Road Rash Reviews

Jet Storm Review*****

Cert PG | 99 mins | 1959

jstrmcovert5 Star Attenborough.

The genius that brought us such classic films such as Hell Drivers, Sea Fury and the all time classic Zulu and the original scenario and concept of Zulu Dawn, C. Raker Endfield aka Cy Endfield brings us a story of revenge, and it is best served in the cold air at 35,000 feet. Taking from the original story by Sigmund Miller, Endfield writes the screenplay and brings us this awesome piece of claustrophobic drama.

Ernest Tilley (jstrmtilleyRichard Attenborough, Jurassic Park) is a very sad deranged man after his daughter was killed in a hit and run accident, and Ernest believes it was committed by James Brock (George Rose, A Night to Remember). Ernest, a former scientist, has been obsessed with finding the culprit and has turned to excessive means by way of retribution.

jstrmbrockFollowing Brock and his wife onto a transatlantic flight from London to New York, Tilley wants to make the greatest sacrifice, killing himself and the man that killed his beloved daughter along with the crew and the 32 other passengers as well as an eight year old boy.

Tilley is adamant that he is not going to reveal the location of the explosive device. This is when Capt. Bardow  (Stanley Baker, Zulu, Hell Drivers) kicks into gear, trying to find the device by searching the whole plane, but some want to use strong arm tactics while others want to reason with him.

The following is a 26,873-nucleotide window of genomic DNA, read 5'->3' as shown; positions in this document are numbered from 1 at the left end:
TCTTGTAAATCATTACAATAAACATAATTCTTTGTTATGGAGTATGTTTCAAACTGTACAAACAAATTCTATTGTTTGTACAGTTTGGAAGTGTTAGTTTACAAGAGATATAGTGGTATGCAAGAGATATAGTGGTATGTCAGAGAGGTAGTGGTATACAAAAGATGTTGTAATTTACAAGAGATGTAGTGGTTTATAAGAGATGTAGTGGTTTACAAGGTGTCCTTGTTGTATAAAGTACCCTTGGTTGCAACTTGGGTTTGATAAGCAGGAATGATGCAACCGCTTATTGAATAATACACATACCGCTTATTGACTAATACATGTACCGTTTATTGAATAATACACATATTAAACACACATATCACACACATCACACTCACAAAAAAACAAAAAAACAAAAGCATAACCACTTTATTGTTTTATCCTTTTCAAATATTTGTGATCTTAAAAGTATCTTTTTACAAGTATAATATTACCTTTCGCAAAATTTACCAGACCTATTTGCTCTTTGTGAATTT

How will it all pan out as they fly to their destiny, some believe in what will come will come, while others believe they are masters of their own destiny.

The tension is great as plots are hatched and others lose their minds, a great film that deserves to be in your classic film collection.

jstrmbardowAvailable to Order Online Now.

DirectorC. Raker Endfield (Cy Endfield)
GenreThriller
StarringRichard Attenborough, Stanley Baker, Hermione Baddeley, Bernard Braden, Diane Cilento
Available to buy on : Own it on DVD
Related Posts Plugin for WordPress, Blogger...
Category: dvd, Monochrome, Review